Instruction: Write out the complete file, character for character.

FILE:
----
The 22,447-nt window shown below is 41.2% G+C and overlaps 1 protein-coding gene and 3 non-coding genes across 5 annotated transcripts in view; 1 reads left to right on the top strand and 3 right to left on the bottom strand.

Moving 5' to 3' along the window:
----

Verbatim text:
The 22,447-nt window shown below is 41.2% G+C and overlaps 1 protein-coding gene and 3 non-coding genes across 5 annotated transcripts in view; 1 reads left to right on the top strand and 3 right to left on the bottom strand.

Moving 5' to 3' along the window: